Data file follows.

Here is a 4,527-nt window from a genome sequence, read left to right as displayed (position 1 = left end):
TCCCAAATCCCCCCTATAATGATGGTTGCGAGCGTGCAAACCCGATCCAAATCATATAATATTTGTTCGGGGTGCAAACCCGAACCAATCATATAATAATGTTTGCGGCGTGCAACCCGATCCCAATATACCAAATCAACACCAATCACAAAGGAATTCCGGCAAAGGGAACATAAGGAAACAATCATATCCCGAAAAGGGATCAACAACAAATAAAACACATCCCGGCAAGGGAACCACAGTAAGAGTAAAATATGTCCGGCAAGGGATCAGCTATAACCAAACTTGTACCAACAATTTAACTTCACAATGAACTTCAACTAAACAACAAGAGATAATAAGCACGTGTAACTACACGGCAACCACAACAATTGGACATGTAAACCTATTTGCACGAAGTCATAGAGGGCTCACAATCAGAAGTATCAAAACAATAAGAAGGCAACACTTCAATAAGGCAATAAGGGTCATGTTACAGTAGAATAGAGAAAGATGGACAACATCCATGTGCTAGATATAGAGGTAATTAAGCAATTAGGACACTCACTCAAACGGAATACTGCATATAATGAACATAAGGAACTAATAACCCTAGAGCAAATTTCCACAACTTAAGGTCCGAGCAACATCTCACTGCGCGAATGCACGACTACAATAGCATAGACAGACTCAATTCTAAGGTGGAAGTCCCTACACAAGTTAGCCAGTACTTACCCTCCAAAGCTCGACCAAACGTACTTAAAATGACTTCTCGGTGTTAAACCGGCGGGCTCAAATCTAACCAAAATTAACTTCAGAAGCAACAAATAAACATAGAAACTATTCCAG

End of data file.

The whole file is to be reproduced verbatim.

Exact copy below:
Here is a 4,527-nt window from a genome sequence, read left to right as displayed (position 1 = left end):
TCCCAAATCCCCCCTATAATGATGGTTGCGAGCGTGCAAACCCGATCCAAATCATATAATATTTGTTCGGGGTGCAAACCCGAACCAATCATATAATAATGTTTGCGGCGTGCAACCCGATCCCAATATACCAAATCAACACCAATCACAAAGGAATTCCGGCAAAGGGAACATAAGGAAACAATCATATCCCGAAAAGGGATCAACAACAAATAAAACACATCCCGGCAAGGGAACCACAGTAAGAGTAAAATATGTCCGGCAAGGGATCAGCTATAACCAAACTTGTACCAACAATTTAACTTCACAATGAACTTCAACTAAACAACAAGAGATAATAAGCACGTGTAACTACACGGCAACCACAACAATTGGACATGTAAACCTATTTGCACGAAGTCATAGAGGGCTCACAATCAGAAGTATCAAAACAATAAGAAGGCAACACTTCAATAAGGCAATAAGGGTCATGTTACAGTAGAATAGAGAAAGATGGACAACATCCATGTGCTAGATATAGAGGTAATTAAGCAATTAGGACACTCACTCAAACGGAATACTGCATATAATGAACATAAGGAACTAATAACCCTAGAGCAAATTTCCACAACTTAAGGTCCGAGCAACATCTCACTGCGCGAATGCACGACTACAATAGCATAGACAGACTCAATTCTAAGGTGGAAGTCCCTACACAAGTTAGCCAGTACTTACCCTCCAAAGCTCGACCAAACGTACTTAAAATGACTTCTCGGTGTTAAACCGGCGGGCTCAAATCTAACCAAAATTAACTTCAGAAGCAACAAATAAACATAGAAACTATTCCAG